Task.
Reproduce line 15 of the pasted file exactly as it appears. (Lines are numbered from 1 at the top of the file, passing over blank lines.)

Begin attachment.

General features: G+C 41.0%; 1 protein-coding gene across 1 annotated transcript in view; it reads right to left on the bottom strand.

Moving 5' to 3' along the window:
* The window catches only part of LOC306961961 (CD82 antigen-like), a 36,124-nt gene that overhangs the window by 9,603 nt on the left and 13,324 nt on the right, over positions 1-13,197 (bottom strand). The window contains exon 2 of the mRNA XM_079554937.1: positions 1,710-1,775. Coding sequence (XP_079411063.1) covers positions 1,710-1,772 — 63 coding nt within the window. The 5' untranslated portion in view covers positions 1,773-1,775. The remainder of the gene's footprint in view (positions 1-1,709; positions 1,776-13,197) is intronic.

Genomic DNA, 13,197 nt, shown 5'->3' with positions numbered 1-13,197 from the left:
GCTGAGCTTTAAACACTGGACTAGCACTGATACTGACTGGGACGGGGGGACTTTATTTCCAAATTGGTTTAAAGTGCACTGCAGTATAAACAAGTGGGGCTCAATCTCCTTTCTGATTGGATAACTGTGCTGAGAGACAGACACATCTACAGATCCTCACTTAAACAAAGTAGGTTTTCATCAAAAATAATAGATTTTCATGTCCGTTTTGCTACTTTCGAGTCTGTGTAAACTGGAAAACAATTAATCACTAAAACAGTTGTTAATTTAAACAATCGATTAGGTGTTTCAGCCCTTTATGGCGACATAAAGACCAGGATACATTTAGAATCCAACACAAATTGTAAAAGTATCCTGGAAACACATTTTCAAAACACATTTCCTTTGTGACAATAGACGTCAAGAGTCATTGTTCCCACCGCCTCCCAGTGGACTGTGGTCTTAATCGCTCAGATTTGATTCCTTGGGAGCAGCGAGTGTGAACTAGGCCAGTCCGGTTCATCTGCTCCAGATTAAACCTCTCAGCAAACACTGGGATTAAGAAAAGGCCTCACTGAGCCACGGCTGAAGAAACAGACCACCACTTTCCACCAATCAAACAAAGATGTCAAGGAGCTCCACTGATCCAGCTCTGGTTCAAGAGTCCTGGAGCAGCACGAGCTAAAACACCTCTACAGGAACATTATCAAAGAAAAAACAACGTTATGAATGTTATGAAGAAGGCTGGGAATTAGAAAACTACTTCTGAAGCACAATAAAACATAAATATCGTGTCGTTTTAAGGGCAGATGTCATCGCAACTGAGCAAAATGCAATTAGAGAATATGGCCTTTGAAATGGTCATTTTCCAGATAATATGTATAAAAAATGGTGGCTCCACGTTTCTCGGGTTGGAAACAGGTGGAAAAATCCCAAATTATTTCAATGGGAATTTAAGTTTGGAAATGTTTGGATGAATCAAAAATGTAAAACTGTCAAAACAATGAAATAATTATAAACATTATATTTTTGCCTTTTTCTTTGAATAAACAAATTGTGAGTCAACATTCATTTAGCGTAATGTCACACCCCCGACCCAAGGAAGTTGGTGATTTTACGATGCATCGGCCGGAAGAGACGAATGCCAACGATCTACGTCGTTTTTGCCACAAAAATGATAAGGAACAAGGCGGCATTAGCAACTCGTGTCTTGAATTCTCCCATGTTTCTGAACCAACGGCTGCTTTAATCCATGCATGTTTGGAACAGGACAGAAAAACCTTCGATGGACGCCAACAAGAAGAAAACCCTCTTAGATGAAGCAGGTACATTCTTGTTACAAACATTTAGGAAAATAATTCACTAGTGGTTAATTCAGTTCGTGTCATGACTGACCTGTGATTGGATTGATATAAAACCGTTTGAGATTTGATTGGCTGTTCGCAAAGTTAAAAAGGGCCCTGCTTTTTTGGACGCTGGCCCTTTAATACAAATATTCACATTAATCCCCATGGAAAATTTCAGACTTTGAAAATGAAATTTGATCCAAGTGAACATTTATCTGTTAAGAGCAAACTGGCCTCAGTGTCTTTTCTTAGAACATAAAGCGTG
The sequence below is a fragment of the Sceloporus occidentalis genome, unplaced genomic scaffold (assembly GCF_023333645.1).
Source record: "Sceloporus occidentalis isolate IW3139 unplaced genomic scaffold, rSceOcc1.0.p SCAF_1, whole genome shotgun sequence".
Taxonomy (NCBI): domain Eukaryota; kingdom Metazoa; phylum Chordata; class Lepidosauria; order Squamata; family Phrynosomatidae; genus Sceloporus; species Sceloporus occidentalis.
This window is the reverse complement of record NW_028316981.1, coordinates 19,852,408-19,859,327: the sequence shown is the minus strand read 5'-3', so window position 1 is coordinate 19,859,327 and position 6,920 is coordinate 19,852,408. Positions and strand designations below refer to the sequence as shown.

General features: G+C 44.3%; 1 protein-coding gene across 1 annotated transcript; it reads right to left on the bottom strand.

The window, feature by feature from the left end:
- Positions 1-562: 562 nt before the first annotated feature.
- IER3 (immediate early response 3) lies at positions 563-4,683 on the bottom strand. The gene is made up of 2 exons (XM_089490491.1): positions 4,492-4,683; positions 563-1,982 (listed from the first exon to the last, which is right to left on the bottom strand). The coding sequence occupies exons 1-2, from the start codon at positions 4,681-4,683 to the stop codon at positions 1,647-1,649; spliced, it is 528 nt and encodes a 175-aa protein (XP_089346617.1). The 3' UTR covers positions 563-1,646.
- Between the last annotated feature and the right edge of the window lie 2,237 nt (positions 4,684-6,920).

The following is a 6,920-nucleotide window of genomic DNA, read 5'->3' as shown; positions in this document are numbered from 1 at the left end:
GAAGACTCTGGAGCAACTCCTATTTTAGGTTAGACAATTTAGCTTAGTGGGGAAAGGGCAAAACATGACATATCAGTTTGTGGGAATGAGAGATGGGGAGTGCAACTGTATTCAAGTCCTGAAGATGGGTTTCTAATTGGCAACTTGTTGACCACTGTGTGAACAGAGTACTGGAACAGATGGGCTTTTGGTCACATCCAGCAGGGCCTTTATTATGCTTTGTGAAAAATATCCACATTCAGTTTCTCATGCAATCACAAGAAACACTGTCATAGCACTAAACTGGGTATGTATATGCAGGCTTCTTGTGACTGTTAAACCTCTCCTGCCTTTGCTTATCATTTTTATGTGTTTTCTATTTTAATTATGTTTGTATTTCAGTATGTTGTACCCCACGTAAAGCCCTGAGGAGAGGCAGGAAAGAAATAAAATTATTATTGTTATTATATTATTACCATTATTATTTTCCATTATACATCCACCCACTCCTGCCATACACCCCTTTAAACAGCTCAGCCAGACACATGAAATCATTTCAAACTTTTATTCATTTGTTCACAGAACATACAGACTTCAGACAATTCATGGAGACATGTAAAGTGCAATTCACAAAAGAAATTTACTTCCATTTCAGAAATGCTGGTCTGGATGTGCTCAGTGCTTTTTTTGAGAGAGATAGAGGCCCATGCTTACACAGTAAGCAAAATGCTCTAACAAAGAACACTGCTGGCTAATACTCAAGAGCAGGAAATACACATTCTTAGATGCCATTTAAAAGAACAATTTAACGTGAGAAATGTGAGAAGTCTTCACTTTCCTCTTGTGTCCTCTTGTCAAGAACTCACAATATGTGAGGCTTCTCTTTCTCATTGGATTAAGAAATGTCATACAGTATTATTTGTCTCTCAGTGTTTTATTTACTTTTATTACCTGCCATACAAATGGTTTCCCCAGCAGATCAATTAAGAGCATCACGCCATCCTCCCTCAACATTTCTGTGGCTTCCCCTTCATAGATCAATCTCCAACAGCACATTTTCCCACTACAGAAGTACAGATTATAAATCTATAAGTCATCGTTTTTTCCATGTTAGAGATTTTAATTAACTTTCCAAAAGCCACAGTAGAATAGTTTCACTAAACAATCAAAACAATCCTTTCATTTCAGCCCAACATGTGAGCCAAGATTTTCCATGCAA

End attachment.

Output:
The following is a 6,920-nucleotide window of genomic DNA, read 5'->3' as shown; positions in this document are numbered from 1 at the left end: